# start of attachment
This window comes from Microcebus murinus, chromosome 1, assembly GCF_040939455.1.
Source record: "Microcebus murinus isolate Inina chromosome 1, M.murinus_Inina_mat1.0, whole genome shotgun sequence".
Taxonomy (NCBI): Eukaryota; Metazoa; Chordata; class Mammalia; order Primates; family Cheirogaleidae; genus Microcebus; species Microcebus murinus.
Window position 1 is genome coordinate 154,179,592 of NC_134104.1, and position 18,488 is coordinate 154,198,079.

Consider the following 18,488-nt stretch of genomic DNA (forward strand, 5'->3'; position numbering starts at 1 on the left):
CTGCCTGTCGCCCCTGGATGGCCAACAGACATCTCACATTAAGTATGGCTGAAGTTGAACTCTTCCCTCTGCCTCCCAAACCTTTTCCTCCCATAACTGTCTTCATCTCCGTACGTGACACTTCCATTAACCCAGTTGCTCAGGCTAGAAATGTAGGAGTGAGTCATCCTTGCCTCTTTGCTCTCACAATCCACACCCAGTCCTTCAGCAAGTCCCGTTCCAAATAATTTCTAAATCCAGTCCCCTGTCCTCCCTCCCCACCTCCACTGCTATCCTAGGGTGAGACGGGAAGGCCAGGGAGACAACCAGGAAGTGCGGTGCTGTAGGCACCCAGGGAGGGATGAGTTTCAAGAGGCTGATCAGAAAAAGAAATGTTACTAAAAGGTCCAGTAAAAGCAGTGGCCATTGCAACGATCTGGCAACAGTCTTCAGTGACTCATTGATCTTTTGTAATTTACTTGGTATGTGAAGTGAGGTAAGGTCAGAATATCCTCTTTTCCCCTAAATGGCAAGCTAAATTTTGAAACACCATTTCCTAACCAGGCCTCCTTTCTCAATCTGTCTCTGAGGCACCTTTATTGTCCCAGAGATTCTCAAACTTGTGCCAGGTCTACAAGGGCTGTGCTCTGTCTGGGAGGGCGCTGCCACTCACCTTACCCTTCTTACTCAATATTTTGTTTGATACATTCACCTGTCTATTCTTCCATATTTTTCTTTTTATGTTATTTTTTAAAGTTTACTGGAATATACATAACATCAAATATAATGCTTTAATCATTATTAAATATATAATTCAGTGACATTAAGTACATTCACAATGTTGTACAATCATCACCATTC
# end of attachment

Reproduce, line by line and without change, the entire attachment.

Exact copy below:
This window comes from Microcebus murinus, chromosome 1, assembly GCF_040939455.1.
Source record: "Microcebus murinus isolate Inina chromosome 1, M.murinus_Inina_mat1.0, whole genome shotgun sequence".
Taxonomy (NCBI): Eukaryota; Metazoa; Chordata; class Mammalia; order Primates; family Cheirogaleidae; genus Microcebus; species Microcebus murinus.
Window position 1 is genome coordinate 154,179,592 of NC_134104.1, and position 18,488 is coordinate 154,198,079.

Consider the following 18,488-nt stretch of genomic DNA (forward strand, 5'->3'; position numbering starts at 1 on the left):
CTGCCTGTCGCCCCTGGATGGCCAACAGACATCTCACATTAAGTATGGCTGAAGTTGAACTCTTCCCTCTGCCTCCCAAACCTTTTCCTCCCATAACTGTCTTCATCTCCGTACGTGACACTTCCATTAACCCAGTTGCTCAGGCTAGAAATGTAGGAGTGAGTCATCCTTGCCTCTTTGCTCTCACAATCCACACCCAGTCCTTCAGCAAGTCCCGTTCCAAATAATTTCTAAATCCAGTCCCCTGTCCTCCCTCCCCACCTCCACTGCTATCCTAGGGTGAGACGGGAAGGCCAGGGAGACAACCAGGAAGTGCGGTGCTGTAGGCACCCAGGGAGGGATGAGTTTCAAGAGGCTGATCAGAAAAAGAAATGTTACTAAAAGGTCCAGTAAAAGCAGTGGCCATTGCAACGATCTGGCAACAGTCTTCAGTGACTCATTGATCTTTTGTAATTTACTTGGTATGTGAAGTGAGGTAAGGTCAGAATATCCTCTTTTCCCCTAAATGGCAAGCTAAATTTTGAAACACCATTTCCTAACCAGGCCTCCTTTCTCAATCTGTCTCTGAGGCACCTTTATTGTCCCAGAGATTCTCAAACTTGTGCCAGGTCTACAAGGGCTGTGCTCTGTCTGGGAGGGCGCTGCCACTCACCTTACCCTTCTTACTCAATATTTTGTTTGATACATTCACCTGTCTATTCTTCCATATTTTTCTTTTTATGTTATTTTTTAAAGTTTACTGGAATATACATAACATCAAATATAATGCTTTAATCATTATTAAATATATAATTCAGTGACATTAAGTACATTCACAATGTTGTACAATCATCACCATTC